Don't worry about Diamond Dave, though, because his latest scheme -- a tour that pairs him with Hagar, his Van Halen replacement -- is utterly irresistible. Suddenly, he's back on the press's A-list: He's been quizzed by Rolling Stone, Entertainment Weekly, Howard Stern and more, more, more. As a result, some of his favorite one-liners -- like his claim that he's had more hits than Beethoven -- are getting a bit worn around the edges, and have been omitted. But Roth has plenty of other quips at his disposal, as the stream-of-consciousness rants below demonstrate. Obviously, he's rested and ready for anything.
Westword: Whose idea was the tour?
David Lee Roth: I thought of this on the Ides of March, March 15. I was trying to come up with something that would be a little unpredictable, because predictability is the cardinal sin of the music industry. How many more times are we going to listen to, "What are you going to do next, Lenny?" "I'm gonna make an album." "Oh, great. What's after that?" "Well, um, gonna go on tour." "Killer. What's after that, Lenny?" "Um, I'm gonna make a video." Come on. That's kind of like when a family member breaks down and tells you they're taking Prozac, and you have to pretend you don't know anything about it: "Really? What's that do?" But when you hear about Roth-Hagar, it's unexpected, yet it's patently obvious. And I think if you watch CNN at any point these days, what is more poignant than two warring superpowers finally showing a little unity? Jesus Christ, if Diamond Dave and Slap-happy Sam can make this happen -- anything's possible!
WW: Did you pitch Sammy about the tour personally?
DLR: No, I called his manager, Irving Azoff, and he knew it was perfect. I mean, between the two of us, how many tens of millions of album sales have we had? Sam's voice is as familiar as an air-raid siren, and I'm a part of Americana that's as familiar as the Nike swoosh or the McDonald's arches.
WW: Have you known or interacted with Sammy over the past several years?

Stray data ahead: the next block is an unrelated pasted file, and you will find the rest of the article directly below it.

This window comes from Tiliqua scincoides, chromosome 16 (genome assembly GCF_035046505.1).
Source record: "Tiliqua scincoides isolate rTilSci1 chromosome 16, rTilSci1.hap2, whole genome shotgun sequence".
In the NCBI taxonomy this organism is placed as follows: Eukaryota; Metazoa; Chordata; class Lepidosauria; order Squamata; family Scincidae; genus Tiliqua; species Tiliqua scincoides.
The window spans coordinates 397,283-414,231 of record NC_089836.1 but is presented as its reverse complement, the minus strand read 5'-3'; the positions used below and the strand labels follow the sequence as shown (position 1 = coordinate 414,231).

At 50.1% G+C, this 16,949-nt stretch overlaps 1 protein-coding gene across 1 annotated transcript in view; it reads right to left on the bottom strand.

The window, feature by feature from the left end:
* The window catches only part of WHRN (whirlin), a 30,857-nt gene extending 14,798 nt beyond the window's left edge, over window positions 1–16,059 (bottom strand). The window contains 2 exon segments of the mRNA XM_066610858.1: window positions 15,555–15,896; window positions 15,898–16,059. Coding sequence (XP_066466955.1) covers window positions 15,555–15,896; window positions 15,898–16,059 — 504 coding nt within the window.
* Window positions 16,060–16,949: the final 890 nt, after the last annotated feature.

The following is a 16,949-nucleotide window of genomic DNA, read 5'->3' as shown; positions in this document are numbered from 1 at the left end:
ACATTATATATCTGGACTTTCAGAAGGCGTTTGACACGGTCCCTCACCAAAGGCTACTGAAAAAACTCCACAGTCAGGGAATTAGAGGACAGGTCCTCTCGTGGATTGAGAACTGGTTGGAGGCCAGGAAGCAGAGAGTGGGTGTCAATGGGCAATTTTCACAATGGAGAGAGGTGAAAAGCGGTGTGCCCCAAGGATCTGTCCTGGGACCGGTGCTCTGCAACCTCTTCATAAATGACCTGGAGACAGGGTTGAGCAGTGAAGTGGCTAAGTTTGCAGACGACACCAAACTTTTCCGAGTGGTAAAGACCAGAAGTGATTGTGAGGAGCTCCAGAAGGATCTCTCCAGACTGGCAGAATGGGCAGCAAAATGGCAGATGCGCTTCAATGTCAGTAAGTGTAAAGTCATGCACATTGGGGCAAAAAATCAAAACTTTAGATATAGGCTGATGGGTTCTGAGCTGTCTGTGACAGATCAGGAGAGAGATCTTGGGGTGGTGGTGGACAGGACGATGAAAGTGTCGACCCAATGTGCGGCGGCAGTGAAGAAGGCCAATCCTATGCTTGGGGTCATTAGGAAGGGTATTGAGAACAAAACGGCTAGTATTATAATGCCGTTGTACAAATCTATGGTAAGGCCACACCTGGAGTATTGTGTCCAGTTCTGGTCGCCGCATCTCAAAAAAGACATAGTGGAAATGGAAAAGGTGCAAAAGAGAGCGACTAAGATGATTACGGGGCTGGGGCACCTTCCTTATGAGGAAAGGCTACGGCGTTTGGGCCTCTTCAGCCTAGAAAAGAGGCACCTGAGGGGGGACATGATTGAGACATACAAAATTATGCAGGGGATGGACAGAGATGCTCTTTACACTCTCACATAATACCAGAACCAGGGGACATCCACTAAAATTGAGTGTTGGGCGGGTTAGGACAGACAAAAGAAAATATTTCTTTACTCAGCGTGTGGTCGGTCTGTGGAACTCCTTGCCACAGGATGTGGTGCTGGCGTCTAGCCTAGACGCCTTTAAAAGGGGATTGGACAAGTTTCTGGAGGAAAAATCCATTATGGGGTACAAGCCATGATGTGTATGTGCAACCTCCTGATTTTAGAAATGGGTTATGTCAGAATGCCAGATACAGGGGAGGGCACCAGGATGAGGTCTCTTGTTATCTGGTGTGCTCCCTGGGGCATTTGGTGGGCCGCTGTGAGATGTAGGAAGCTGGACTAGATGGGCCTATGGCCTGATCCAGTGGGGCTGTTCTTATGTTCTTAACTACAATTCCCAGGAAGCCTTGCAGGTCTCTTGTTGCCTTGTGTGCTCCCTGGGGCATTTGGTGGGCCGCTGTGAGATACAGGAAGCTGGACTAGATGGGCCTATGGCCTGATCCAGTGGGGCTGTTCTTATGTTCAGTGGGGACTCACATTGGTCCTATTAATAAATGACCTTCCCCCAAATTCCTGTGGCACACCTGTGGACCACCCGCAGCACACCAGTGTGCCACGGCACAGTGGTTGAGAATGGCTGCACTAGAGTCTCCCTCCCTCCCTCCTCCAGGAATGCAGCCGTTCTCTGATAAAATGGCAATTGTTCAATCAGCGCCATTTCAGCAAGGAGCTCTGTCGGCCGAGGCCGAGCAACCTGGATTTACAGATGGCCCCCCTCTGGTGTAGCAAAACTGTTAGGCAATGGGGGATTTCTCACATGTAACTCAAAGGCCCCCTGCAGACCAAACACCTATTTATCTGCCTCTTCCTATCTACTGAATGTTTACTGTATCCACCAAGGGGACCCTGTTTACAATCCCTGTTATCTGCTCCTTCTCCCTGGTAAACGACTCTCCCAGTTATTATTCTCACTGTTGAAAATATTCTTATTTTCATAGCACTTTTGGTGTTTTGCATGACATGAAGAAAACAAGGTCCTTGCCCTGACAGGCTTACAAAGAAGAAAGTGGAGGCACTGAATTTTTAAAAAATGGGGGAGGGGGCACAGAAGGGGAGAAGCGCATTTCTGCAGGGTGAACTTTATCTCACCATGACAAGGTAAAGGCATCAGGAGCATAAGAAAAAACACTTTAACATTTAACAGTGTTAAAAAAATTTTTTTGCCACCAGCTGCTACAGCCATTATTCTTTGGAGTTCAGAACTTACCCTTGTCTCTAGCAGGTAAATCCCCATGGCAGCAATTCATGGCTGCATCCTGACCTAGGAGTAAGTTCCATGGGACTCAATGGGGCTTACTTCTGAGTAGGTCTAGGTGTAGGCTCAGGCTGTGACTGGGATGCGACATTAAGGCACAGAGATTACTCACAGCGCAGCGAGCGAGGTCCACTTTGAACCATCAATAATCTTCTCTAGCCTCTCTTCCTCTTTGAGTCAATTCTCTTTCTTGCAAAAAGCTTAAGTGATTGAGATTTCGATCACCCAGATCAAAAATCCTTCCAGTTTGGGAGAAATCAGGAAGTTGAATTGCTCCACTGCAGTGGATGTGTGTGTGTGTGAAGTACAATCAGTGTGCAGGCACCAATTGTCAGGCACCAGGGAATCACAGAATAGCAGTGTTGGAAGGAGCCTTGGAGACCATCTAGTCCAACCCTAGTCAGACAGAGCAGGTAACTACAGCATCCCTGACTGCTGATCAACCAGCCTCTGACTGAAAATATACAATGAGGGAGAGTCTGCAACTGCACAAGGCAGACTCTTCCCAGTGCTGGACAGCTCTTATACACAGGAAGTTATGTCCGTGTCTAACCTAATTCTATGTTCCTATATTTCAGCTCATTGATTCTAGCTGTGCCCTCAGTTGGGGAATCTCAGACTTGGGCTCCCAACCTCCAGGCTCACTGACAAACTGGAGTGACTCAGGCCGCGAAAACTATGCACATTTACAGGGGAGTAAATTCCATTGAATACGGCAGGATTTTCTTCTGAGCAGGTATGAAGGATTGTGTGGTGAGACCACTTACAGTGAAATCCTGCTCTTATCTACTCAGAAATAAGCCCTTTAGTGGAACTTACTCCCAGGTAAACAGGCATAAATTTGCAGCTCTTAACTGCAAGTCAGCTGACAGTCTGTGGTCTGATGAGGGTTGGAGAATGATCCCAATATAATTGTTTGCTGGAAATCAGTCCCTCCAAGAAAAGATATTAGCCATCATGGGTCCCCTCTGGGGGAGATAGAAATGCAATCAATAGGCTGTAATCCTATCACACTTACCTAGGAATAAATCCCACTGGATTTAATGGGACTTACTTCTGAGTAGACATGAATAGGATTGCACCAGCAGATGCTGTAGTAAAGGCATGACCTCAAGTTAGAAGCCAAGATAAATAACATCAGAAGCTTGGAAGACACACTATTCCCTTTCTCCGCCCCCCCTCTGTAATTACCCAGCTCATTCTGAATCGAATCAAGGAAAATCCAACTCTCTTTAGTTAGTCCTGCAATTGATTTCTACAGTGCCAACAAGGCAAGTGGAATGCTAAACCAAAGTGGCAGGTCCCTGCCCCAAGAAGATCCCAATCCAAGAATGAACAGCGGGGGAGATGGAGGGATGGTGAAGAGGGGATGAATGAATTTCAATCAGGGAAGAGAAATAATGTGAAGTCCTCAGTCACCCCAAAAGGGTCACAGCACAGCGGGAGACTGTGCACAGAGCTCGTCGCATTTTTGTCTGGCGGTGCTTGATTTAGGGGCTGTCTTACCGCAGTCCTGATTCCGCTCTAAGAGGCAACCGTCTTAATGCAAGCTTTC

DLR: Not at all.
WW: What was that first meeting like, then?
DLR: I just went through a quickie meeting to shake a hand and tell him my idea, which was to split everything fifty-fifty, make it a co-headline, and flip a coin to decide who goes first -- I don't really care either way. Azoff and his minions, they didn't say much, and Sam sat in the corner of the sofa and probably five or six times just kind of mumbled to himself, "Diamond fuckin' Dave." Really!
WW: Are there plans for the two of you to do any songs together?
DLR: No, because it's not written in any spiritual contract that if you're going to play rock and roll, you must jam. I think the purpose for jamming is to come up with something colorful and maybe slightly dangerous, and I don't think fourteen drunks playing "Long Tall Sally" for fourteen minutes is colorful and dangerous. Besides, we have a very different approach to stagecraft. Sam has a big production and loads of people on stage and a lot of things and stuff. And I take it from what I learned from watching The Ed Sullivan Show -- four amps, a drummer and an attitude.
WW: I interviewed Sammy five years ago ("It Was All Eddie's Fault," August 28, 1997), and he spent a lot of our conversation ripping on you. At one point, he said, "David Lee Roth quit the band because he thought he was the guy; he quit the band and tried to fuck them. He was a bad guy. He said shit about that band and about those guys that was bullshit -- and I know, because I was in the band then." I'm sure you've seen quotes like these over the years...
DLR: He's still doing it today! But it doesn't bother me. Sam has a passion for this, and I think it's a great opportunity for him to finally find some closure.
WW: Closure to what? To following you in Van Halen and having to listen to legions of fans saying they want him out and you back?